Poor showing at Robert Mugabe’s send-off underlines his fall from hero to dictator
Mugabe’s nephew says the former strongman died a 'sad, sad, sad man'
Harare — It was billed as a resounding send-off for former Zimbabwe president Robert Mugabe but the crowds shunned Saturday’s memorial service.
The poor attendance at the National Sports Stadium in Harare was a sharp contrast to that on Independence Day in 1980, when a full-capacity crowd packed Rufaro Stadium for the inauguration of Mugabe as Zimbabwe’s first prime minister.
Saturday’s low attendance underlined Mugabe’s transformation from a revered hero at independence to a polarising dictator at death.
His body will be in the custody of his family before it is buried, to allow for construction of a mausoleum that will take about 30 days to complete.
A weeklong dispute between the government and Mugabe’s family over where the former president would be interred ended on Friday after the state forced the Mugabes to allow the burial to take place at the National Heroes’ Acre instead of a private burial that the family preferred.
At the memorial service, several African heads of states paid tribute to Mugabe as an African icon, principled leader and African intellectual giant.
Despite having a tense relationship with Mugabe over the past two years, President Emmerson Mnangagwa applauded his predecessor, describing him as “giant tree of Africa that has fallen”, while also lauding him for the country’s land reform.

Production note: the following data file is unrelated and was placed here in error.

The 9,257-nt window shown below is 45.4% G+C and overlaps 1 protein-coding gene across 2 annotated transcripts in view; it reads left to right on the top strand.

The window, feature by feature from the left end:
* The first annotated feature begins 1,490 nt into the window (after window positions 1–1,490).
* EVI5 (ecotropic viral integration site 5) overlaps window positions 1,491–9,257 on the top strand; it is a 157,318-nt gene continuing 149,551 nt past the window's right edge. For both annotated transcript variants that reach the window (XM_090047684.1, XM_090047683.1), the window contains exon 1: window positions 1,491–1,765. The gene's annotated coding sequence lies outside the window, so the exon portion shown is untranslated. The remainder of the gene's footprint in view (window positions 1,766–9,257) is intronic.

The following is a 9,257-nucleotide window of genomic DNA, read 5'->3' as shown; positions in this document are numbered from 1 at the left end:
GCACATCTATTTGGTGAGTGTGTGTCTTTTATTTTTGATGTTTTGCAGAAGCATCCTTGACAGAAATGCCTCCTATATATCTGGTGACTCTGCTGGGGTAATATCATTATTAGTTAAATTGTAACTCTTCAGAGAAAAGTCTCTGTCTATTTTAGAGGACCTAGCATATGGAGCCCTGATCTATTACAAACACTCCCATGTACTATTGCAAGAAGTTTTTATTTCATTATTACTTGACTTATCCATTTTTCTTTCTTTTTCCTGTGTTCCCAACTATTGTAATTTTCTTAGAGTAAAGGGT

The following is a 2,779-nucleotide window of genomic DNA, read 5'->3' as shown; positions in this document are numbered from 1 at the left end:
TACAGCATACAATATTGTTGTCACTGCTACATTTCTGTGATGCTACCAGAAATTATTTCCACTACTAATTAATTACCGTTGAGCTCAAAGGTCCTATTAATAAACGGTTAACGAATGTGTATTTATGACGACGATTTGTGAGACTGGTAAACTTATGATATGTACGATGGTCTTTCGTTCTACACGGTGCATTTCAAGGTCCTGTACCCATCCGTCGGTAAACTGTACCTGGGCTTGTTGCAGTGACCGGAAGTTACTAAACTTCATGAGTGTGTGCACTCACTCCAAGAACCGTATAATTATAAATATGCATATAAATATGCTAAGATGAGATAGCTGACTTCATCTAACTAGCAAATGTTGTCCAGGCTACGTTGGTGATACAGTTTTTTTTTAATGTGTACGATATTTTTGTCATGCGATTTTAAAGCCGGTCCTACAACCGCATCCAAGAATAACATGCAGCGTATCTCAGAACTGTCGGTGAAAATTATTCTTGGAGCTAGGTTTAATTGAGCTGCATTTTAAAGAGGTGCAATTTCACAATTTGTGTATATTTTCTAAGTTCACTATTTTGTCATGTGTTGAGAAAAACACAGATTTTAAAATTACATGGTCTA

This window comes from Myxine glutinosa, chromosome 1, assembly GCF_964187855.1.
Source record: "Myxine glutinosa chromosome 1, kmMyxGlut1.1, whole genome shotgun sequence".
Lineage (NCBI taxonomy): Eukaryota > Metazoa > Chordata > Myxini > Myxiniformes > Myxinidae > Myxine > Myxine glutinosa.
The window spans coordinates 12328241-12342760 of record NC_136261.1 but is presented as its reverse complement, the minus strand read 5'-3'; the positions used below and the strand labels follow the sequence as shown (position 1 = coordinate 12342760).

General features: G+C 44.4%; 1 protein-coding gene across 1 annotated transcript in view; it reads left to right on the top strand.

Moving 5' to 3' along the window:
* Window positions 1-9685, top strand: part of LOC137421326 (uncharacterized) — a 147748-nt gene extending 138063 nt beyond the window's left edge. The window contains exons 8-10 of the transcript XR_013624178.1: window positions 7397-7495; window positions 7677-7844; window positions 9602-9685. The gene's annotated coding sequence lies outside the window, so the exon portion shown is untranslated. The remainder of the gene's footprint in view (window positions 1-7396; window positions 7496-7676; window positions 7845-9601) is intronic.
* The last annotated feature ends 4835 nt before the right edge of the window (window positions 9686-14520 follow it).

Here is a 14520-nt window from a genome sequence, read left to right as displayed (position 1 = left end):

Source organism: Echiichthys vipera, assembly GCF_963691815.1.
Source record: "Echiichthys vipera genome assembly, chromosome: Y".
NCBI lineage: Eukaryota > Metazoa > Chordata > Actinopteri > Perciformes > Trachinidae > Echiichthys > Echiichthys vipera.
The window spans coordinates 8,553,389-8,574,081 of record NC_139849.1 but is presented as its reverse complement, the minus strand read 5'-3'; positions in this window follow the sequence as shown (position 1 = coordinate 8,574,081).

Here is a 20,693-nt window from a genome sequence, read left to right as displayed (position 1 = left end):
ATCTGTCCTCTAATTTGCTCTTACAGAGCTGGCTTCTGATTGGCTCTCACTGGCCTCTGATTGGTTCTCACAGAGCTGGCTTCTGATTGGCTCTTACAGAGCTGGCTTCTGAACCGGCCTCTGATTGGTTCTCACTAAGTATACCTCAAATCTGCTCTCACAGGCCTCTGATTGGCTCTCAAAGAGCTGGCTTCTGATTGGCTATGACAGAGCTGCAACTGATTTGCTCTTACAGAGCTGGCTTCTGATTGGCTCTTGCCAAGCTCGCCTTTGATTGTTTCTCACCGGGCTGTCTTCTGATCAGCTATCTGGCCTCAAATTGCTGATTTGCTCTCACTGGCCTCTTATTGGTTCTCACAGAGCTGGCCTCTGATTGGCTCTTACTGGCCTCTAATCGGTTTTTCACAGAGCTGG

“For years and generations to come, we shall continue to draw inspiration from the life, leadership and bravery, of this great man. Today, over 365,000 families have benefited from the land reform programme that our revolutionary icon led from the front.”
Kenya’s President Uhuru Kenyatta described Mugabe as “an African liberation icon”. Other heads of state who gave tributes to Mugabe included SA President Cyril Ramaphosa, President Teodoro Obiang Nguema of Equatorial Guinea and President Brahim Ghali of the Sahrawi Arab Democratic Republic.
In a voice quivering with grief, Mugabe’s nephew Walter Chidhakwa revealed that the former president “died a sad man”.
“I spent lots of time with him towards the end of his life. He was ... a sad, sad, sad man. He recalled quietly the journey he had walked, a profound journey, a hard and excruciating journey, and thus must he leave.”
Chidhakwa’s remarks were an inference to Mugabe’s fallout with Mnangagwa after the two had worked together for decades, before Zimbabwe’s current president conspired to oust his predecessor.
On Sunday, Mugabe’s nephew Leo Mugabe said the former president’s body will be taken to his rural home in Zvimba on Monday for a final ceremony before it will be preserved until his burial, on a date that is yet to be announced.
Mugabe died in Singapore on September 6 after a long battle with prostate cancer.
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